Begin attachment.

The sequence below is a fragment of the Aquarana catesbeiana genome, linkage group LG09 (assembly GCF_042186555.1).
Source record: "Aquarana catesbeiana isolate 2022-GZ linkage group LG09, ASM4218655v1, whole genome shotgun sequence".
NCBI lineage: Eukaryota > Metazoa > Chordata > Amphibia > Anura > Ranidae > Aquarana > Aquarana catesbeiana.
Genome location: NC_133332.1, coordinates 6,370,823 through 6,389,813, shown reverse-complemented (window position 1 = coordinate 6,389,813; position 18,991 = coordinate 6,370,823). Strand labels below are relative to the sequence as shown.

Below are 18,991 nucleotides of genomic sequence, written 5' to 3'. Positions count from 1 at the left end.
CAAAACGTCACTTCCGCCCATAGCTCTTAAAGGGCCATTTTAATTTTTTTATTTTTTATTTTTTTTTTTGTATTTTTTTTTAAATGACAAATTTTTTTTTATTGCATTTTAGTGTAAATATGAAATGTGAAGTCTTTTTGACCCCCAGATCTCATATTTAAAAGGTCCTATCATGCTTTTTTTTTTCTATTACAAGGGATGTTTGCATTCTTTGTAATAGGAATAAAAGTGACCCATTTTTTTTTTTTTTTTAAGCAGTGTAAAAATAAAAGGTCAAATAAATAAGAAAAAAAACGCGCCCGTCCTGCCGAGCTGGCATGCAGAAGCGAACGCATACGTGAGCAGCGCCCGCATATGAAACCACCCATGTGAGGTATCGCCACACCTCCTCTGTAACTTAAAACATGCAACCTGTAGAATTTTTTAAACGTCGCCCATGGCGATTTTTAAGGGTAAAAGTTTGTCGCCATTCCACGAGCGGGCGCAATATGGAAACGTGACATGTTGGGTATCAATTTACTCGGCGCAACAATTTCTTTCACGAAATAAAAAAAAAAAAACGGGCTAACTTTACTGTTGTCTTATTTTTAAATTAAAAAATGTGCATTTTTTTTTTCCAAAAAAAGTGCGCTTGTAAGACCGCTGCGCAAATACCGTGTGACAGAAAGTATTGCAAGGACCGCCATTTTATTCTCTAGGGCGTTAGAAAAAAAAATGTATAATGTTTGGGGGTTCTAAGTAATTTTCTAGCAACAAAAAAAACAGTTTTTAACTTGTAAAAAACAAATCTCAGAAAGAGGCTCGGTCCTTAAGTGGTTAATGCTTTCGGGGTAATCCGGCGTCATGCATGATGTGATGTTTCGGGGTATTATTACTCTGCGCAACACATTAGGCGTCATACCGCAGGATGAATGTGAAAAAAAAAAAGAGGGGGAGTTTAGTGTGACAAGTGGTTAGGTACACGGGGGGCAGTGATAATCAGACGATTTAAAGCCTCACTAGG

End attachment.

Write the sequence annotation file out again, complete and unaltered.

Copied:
The sequence below is a fragment of the Aquarana catesbeiana genome, linkage group LG09 (assembly GCF_042186555.1).
Source record: "Aquarana catesbeiana isolate 2022-GZ linkage group LG09, ASM4218655v1, whole genome shotgun sequence".
NCBI lineage: Eukaryota > Metazoa > Chordata > Amphibia > Anura > Ranidae > Aquarana > Aquarana catesbeiana.
Genome location: NC_133332.1, coordinates 6,370,823 through 6,389,813, shown reverse-complemented (window position 1 = coordinate 6,389,813; position 18,991 = coordinate 6,370,823). Strand labels below are relative to the sequence as shown.

Below are 18,991 nucleotides of genomic sequence, written 5' to 3'. Positions count from 1 at the left end.
CAAAACGTCACTTCCGCCCATAGCTCTTAAAGGGCCATTTTAATTTTTTTATTTTTTATTTTTTTTTTTGTATTTTTTTTTAAATGACAAATTTTTTTTTATTGCATTTTAGTGTAAATATGAAATGTGAAGTCTTTTTGACCCCCAGATCTCATATTTAAAAGGTCCTATCATGCTTTTTTTTTTCTATTACAAGGGATGTTTGCATTCTTTGTAATAGGAATAAAAGTGACCCATTTTTTTTTTTTTTTTAAGCAGTGTAAAAATAAAAGGTCAAATAAATAAGAAAAAAAACGCGCCCGTCCTGCCGAGCTGGCATGCAGAAGCGAACGCATACGTGAGCAGCGCCCGCATATGAAACCACCCATGTGAGGTATCGCCACACCTCCTCTGTAACTTAAAACATGCAACCTGTAGAATTTTTTAAACGTCGCCCATGGCGATTTTTAAGGGTAAAAGTTTGTCGCCATTCCACGAGCGGGCGCAATATGGAAACGTGACATGTTGGGTATCAATTTACTCGGCGCAACAATTTCTTTCACGAAATAAAAAAAAAAAAACGGGCTAACTTTACTGTTGTCTTATTTTTAAATTAAAAAATGTGCATTTTTTTTTTCCAAAAAAAGTGCGCTTGTAAGACCGCTGCGCAAATACCGTGTGACAGAAAGTATTGCAAGGACCGCCATTTTATTCTCTAGGGCGTTAGAAAAAAAAATGTATAATGTTTGGGGGTTCTAAGTAATTTTCTAGCAACAAAAAAAACAGTTTTTAACTTGTAAAAAACAAATCTCAGAAAGAGGCTCGGTCCTTAAGTGGTTAATGCTTTCGGGGTAATCCGGCGTCATGCATGATGTGATGTTTCGGGGTATTATTACTCTGCGCAACACATTAGGCGTCATACCGCAGGATGAATGTGAAAAAAAAAAAGAGGGGGAGTTTAGTGTGACAAGTGGTTAGGTACACGGGGGGCAGTGATAATCAGACGATTTAAAGCCTCACTAGG